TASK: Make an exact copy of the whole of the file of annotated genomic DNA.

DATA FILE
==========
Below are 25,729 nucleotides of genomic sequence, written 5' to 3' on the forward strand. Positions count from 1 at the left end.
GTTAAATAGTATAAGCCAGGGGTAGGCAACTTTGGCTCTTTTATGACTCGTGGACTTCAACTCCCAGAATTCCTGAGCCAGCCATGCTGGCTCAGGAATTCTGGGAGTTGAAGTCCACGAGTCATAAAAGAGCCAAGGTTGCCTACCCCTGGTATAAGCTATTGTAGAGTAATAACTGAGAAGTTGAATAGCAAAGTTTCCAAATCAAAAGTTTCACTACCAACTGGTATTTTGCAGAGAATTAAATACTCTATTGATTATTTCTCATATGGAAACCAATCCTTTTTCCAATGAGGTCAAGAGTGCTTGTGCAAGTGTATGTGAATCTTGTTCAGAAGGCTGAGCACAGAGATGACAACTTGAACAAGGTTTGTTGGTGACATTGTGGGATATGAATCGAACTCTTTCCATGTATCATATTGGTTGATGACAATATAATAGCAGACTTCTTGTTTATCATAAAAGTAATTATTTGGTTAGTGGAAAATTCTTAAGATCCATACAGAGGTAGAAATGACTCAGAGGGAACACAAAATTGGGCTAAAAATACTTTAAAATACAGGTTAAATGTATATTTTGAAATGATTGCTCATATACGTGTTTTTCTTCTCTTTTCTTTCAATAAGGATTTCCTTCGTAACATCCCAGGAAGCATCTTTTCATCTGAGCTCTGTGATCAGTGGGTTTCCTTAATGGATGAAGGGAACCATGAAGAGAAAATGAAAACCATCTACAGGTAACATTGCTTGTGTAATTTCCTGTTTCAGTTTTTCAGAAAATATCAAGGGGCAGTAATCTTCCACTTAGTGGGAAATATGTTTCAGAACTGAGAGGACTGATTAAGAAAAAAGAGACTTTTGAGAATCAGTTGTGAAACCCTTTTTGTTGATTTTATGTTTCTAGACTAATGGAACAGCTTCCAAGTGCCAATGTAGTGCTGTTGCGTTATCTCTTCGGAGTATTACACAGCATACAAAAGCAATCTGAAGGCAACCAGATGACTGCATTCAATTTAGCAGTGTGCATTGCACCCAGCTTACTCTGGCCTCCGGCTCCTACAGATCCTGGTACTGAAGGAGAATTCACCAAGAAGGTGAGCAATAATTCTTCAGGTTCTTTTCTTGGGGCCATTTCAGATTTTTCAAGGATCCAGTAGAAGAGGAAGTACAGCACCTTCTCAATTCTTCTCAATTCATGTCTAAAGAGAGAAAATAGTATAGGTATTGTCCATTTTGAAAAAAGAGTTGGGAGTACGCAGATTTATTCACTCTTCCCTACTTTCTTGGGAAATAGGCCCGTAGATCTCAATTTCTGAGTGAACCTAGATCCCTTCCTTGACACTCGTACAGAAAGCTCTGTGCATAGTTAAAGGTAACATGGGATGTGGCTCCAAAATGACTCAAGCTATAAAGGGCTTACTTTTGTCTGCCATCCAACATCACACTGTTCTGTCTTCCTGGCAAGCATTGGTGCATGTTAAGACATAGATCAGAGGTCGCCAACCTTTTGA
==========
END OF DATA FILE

Below are 25,729 nucleotides of genomic sequence, written 5' to 3' on the forward strand. Positions count from 1 at the left end.
GTTAAATAGTATAAGCCAGGGGTAGGCAACTTTGGCTCTTTTATGACTCGTGGACTTCAACTCCCAGAATTCCTGAGCCAGCCATGCTGGCTCAGGAATTCTGGGAGTTGAAGTCCACGAGTCATAAAAGAGCCAAGGTTGCCTACCCCTGGTATAAGCTATTGTAGAGTAATAACTGAGAAGTTGAATAGCAAAGTTTCCAAATCAAAAGTTTCACTACCAACTGGTATTTTGCAGAGAATTAAATACTCTATTGATTATTTCTCATATGGAAACCAATCCTTTTTCCAATGAGGTCAAGAGTGCTTGTGCAAGTGTATGTGAATCTTGTTCAGAAGGCTGAGCACAGAGATGACAACTTGAACAAGGTTTGTTGGTGACATTGTGGGATATGAATCGAACTCTTTCCATGTATCATATTGGTTGATGACAATATAATAGCAGACTTCTTGTTTATCATAAAAGTAATTATTTGGTTAGTGGAAAATTCTTAAGATCCATACAGAGGTAGAAATGACTCAGAGGGAACACAAAATTGGGCTAAAAATACTTTAAAATACAGGTTAAATGTATATTTTGAAATGATTGCTCATATACGTGTTTTTCTTCTCTTTTCTTTCAATAAGGATTTCCTTCGTAACATCCCAGGAAGCATCTTTTCATCTGAGCTCTGTGATCAGTGGGTTTCCTTAATGGATGAAGGGAACCATGAAGAGAAAATGAAAACCATCTACAGGTAACATTGCTTGTGTAATTTCCTGTTTCAGTTTTTCAGAAAATATCAAGGGGCAGTAATCTTCCACTTAGTGGGAAATATGTTTCAGAACTGAGAGGACTGATTAAGAAAAAAGAGACTTTTGAGAATCAGTTGTGAAACCCTTTTTGTTGATTTTATGTTTCTAGACTAATGGAACAGCTTCCAAGTGCCAATGTAGTGCTGTTGCGTTATCTCTTCGGAGTATTACACAGCATACAAAAGCAATCTGAAGGCAACCAGATGACTGCATTCAATTTAGCAGTGTGCATTGCACCCAGCTTACTCTGGCCTCCGGCTCCTACAGATCCTGGTACTGAAGGAGAATTCACCAAGAAGGTGAGCAATAATTCTTCAGGTTCTTTTCTTGGGGCCATTTCAGATTTTTCAAGGATCCAGTAGAAGAGGAAGTACAGCACCTTCTCAATTCTTCTCAATTCATGTCTAAAGAGAGAAAATAGTATAGGTATTGTCCATTTTGAAAAAAGAGTTGGGAGTACGCAGATTTATTCACTCTTCCCTACTTTCTTGGGAAATAGGCCCGTAGATCTCAATTTCTGAGTGAACCTAGATCCCTTCCTTGACACTCGTACAGAAAGCTCTGTGCATAGTTAAAGGTAACATGGGATGTGGCTCCAAAATGACTCAAGCTATAAAGGGCTTACTTTTGTCTGCCATCCAACATCACACTGTTCTGTCTTCCTGGCAAGCATTGGTGCATGTTAAGACATAGATCAGAGGTCGCCAACCTTTTGA